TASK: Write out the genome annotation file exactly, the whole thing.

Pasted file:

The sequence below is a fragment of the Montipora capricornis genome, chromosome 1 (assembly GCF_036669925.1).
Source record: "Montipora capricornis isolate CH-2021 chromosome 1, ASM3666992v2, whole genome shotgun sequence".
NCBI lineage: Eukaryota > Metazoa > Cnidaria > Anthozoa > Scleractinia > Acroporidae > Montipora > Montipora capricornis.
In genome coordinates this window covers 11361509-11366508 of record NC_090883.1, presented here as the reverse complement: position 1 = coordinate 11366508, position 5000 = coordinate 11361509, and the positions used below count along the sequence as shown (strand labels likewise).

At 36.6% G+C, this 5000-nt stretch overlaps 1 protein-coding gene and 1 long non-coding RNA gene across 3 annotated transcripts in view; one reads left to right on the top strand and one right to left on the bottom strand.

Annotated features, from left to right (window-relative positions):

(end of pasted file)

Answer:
The sequence below is a fragment of the Montipora capricornis genome, chromosome 1 (assembly GCF_036669925.1).
Source record: "Montipora capricornis isolate CH-2021 chromosome 1, ASM3666992v2, whole genome shotgun sequence".
NCBI lineage: Eukaryota > Metazoa > Cnidaria > Anthozoa > Scleractinia > Acroporidae > Montipora > Montipora capricornis.
In genome coordinates this window covers 11361509-11366508 of record NC_090883.1, presented here as the reverse complement: position 1 = coordinate 11366508, position 5000 = coordinate 11361509, and the positions used below count along the sequence as shown (strand labels likewise).

At 36.6% G+C, this 5000-nt stretch overlaps 1 protein-coding gene and 1 long non-coding RNA gene across 3 annotated transcripts in view; one reads left to right on the top strand and one right to left on the bottom strand.

Annotated features, from left to right (window-relative positions):